The C.A.M. Report
Complementary and Alternative Medicine: Fair, Balanced, and to the Point
  • About this web log

    This blog is intended as an objective and dispassionate source of information on the latest CAM research. Since my background is in pharmacy and allopathic medicine, I view all CAM as advancing through the development pipeline to eventually become integrated into mainstream medical practice. Some will succeed while others fail. But all are treated fairly here.

  • About the author

    John Russo, Jr., PharmD, is president of The MedCom Resource, Inc. Previously, he was senior vice president of medical communications at www.Vicus.com, a complementary and alternative medicine website.

  • Common sense considerations

    The material on this weblog is for informational purposes. It is not medical advice or counsel. Be smart, consult your health professional before using CAM.

  • Support this site

    If you found the information here helpful, please consider supporting this site.If you found the information here helpful, please consider supporting this site.

  • Recent Posts

  • Recent Comments

    Isoflavones and bone health

    The chemical structure of isoflavones is very similar to that of estrogen.

    Researchers at the University of Barcelona, in Spain reviewed the evidence.

    First, the details.

    • 737 studies dealing with isoflavones and bone were identified.
    • Of these, 36 were considered worth including in the review.

    And, the results.

    • From laboratory and animal studies…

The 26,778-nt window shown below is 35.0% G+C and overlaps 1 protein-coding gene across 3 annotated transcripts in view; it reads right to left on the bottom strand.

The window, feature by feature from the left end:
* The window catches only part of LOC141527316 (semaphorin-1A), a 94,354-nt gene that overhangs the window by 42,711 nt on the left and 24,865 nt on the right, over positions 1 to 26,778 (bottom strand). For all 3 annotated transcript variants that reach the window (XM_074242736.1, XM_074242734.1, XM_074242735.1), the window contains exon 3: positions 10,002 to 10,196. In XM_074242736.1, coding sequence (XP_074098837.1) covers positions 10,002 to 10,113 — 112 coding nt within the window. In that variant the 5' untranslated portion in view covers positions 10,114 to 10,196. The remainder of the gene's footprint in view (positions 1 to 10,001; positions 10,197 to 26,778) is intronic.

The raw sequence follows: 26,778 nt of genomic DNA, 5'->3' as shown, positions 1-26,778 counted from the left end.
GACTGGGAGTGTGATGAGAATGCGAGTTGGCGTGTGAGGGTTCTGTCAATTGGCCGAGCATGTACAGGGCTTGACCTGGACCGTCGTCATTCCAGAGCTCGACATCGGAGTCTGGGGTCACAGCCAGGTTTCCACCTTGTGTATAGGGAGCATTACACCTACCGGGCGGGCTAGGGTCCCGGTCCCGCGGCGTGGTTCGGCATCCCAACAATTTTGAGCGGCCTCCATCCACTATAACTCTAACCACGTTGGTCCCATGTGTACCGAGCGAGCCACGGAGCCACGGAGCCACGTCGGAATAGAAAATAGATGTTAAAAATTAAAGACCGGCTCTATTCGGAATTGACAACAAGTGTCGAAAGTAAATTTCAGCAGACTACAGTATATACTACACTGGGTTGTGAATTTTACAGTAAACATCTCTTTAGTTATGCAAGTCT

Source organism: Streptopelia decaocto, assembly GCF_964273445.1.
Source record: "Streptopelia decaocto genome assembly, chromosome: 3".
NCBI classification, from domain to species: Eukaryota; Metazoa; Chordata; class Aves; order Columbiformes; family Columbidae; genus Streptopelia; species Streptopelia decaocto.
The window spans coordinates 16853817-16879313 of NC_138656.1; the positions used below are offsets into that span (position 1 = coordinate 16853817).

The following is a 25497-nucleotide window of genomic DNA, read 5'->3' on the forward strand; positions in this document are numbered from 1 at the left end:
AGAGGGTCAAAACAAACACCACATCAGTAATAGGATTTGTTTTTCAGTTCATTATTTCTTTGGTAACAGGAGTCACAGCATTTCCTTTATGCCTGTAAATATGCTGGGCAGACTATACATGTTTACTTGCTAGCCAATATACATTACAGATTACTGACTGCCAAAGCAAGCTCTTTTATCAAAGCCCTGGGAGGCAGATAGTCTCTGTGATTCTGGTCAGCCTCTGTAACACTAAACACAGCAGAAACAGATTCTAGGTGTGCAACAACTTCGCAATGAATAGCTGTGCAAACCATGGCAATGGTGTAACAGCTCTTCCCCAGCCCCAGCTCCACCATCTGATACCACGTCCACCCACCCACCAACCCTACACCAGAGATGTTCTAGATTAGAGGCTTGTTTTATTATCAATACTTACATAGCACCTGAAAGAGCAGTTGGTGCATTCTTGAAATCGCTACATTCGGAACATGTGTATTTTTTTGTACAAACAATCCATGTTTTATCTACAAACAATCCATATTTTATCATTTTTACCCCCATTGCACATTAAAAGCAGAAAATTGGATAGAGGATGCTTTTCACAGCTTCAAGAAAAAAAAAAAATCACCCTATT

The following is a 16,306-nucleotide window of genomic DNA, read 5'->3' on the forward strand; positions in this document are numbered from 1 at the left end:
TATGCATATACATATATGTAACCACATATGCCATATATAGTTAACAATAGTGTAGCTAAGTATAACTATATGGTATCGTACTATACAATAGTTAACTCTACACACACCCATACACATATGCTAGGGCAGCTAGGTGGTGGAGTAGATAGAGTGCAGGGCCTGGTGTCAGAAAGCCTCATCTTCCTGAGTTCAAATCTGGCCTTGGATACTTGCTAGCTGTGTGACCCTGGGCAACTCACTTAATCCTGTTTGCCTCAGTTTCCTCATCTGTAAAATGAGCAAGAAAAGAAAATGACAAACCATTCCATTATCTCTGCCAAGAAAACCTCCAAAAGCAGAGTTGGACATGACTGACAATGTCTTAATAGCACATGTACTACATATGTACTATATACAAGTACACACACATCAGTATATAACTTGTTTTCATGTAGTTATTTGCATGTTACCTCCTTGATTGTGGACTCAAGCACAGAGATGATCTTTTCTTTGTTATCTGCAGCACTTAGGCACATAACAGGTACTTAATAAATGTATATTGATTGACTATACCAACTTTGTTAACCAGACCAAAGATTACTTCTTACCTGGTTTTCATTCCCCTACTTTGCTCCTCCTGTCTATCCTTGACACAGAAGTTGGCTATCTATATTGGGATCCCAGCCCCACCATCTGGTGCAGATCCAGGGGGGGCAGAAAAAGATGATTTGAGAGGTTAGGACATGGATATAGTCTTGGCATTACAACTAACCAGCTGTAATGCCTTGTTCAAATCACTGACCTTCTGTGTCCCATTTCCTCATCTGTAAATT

• Isoflavones appear to stimulate bone formation (osteoblastic) and inhibit the breakdown of bone (osteoclastic).
    • Peri- and postmenopausal women…
      • There’s evidence of a beneficial effect of isoflavones on bone health when high-isoflavone soy protein is incorporated in the diet.
    • Inconsistencies in study results are related to differences in study design, the variety of soy sources of isoflavones, time of analysis, and the variability in the bioavailability and metabolism of isoflavones.

    The bottom line?

    The authors concluded, “Most of the studies suggested a positive relationship between isoflavones and bone health.”

    They also believe that better designed studies are needed.

    Any benefits must be balanced by the potential risk associated with soy isoflavones, as reviewed here.

    11/22/10 20:21 JR

    Leave a Comment

    XHTML: Line-breaks are automatic. Available tags are <a href="" title=""> <abbr title=""> <acronym title=""> <b> <blockquote cite=""> <cite> <code> <del datetime=""> <em> <i> <q cite=""> <s> <strike> <strong>